Campaigns. It is important that I continue to know the strength of feeling on an issue and I prefer to respond to every inquiry, but the sheer size of campaign correspondence means that it is hard to justify to the tax payer the cost and time taken for individual written replies, so regrettably I will no longer reply to every item of campaign correspondence.  I will  post a response to the campaign on the "Responses to campaigns" page of my website.

I am sorry to do this, as it is rather impersonal, but can see no other way of maintaining a good service for all my constituents unless I approach campaigns this way.


22 DEC 2017

Crisis

Thank you for taking the time to email me about private renting solutions for homeless and vulnerable people.

I understand your concern on this matter and hope the following information on this topic from the Department for Communities and Local Government is of interest:

The Autumn Budget 2017 provided £20 million of funding for schemes to support people at risk of homelessness to access and sustain tenancies in the private rented sector. Furthermore, the Budget has financed three Housing First pilots in Manchester, Liverpool and the West Midlands, with a £28 million investment to support rough sleepers in turning their lives around.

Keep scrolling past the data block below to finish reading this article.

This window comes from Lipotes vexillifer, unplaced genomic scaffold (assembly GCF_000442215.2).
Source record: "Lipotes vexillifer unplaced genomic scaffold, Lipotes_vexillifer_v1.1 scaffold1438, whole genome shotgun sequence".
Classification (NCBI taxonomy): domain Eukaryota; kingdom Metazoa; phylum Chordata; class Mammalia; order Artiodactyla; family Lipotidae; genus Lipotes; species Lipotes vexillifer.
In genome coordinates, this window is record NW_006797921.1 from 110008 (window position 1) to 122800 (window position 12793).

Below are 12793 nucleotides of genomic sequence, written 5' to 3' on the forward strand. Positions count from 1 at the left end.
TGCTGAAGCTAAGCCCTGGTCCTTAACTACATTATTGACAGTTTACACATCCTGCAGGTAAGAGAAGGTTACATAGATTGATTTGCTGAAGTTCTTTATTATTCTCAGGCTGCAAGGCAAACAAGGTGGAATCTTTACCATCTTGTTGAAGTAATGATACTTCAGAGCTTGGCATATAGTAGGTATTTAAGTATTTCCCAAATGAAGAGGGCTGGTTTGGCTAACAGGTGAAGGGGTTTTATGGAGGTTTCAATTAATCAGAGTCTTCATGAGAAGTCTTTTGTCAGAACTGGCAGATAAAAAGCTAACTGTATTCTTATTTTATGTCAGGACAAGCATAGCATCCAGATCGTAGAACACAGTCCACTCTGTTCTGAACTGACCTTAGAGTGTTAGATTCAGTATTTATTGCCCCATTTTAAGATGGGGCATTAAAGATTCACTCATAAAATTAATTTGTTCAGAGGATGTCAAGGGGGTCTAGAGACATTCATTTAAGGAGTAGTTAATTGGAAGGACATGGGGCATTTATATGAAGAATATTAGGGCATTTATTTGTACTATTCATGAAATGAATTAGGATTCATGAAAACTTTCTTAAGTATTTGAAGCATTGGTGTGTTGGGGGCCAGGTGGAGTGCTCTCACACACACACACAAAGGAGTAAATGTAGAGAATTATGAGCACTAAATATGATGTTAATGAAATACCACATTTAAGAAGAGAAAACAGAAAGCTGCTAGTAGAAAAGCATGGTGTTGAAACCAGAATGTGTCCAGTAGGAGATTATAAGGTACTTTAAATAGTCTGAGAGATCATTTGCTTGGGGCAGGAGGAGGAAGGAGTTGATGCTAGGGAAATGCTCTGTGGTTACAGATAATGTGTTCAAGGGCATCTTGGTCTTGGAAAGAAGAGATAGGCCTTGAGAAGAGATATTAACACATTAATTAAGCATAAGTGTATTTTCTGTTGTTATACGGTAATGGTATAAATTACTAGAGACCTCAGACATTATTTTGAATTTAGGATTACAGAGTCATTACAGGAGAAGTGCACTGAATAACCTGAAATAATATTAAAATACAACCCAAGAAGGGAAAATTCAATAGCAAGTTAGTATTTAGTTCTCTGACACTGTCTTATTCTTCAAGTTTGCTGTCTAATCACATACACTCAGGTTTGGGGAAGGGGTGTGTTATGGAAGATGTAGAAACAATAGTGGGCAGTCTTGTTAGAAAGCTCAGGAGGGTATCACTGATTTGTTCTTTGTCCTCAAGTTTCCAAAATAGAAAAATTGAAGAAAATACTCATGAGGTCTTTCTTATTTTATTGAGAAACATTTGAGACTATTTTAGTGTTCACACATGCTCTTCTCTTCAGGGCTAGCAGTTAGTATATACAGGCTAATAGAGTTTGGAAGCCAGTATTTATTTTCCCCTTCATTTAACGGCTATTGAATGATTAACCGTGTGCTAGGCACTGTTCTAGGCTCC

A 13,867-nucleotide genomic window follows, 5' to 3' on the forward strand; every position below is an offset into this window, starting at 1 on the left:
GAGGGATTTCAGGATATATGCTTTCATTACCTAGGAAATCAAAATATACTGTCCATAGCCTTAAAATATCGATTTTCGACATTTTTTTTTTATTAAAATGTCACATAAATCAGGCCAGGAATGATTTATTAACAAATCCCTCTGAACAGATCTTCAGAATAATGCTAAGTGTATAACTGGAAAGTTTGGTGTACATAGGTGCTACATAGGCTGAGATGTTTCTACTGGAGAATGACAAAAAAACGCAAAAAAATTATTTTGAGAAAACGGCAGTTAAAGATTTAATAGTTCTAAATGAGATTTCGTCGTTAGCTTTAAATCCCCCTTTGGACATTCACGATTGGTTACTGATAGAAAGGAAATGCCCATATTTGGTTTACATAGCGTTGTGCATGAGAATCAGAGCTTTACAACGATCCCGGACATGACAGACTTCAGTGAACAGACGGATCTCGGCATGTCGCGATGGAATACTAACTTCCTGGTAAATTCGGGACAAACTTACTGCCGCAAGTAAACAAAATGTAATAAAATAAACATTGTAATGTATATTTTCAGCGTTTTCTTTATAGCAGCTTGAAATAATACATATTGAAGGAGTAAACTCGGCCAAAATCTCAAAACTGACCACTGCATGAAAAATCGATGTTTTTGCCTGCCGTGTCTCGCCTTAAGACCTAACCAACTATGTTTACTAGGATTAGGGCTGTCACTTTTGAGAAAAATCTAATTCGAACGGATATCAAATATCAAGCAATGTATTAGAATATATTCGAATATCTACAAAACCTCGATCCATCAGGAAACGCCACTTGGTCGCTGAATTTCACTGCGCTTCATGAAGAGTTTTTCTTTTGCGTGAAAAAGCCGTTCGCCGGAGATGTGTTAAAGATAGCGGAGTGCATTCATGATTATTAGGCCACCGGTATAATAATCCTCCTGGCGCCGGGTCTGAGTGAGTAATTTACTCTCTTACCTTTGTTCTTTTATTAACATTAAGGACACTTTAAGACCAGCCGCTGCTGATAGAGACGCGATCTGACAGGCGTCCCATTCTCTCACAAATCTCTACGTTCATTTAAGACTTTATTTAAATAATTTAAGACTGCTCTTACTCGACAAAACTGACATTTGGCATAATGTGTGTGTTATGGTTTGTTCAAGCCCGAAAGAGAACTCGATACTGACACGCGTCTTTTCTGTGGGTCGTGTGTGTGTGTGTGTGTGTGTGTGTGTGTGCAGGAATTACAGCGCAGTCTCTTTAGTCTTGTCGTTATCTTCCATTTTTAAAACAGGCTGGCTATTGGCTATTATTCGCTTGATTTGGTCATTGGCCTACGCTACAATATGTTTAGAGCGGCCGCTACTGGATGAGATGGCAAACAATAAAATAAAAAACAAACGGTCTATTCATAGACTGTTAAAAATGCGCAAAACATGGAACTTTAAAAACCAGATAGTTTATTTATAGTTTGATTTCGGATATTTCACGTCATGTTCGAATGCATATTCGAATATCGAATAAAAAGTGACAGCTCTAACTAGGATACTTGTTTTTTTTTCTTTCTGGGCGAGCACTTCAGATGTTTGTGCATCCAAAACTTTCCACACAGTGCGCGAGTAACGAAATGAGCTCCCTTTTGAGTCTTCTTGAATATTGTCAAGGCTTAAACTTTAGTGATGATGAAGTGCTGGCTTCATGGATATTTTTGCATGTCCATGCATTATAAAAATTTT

Help to rent projects play an important role in enabling homeless people to access the private rented sector. Between 2010 and 2016, the Government invested £14 million, working with Crisis to develop a programme for single people to access private rented accommodation. This helped 9,000 people: 90 per cent of these maintained a tenancy for more than six months.
More generally, local authorities have been allocated £315 million for homelessness prevention funding until 2020 and £402 million of Flexible Homelessness Support Grant up to 2019. This can be used to pay for rent deposit schemes and other strategies to support access to the private rented sector.
The Government has also been working hard to improve the private rented sector. For example, a Tenant Fees Bill has been published which will ban unfair letting fees to tenants and cap tenancy deposits, helping millions of renters to avoid costly upfront payments and renewal fees.

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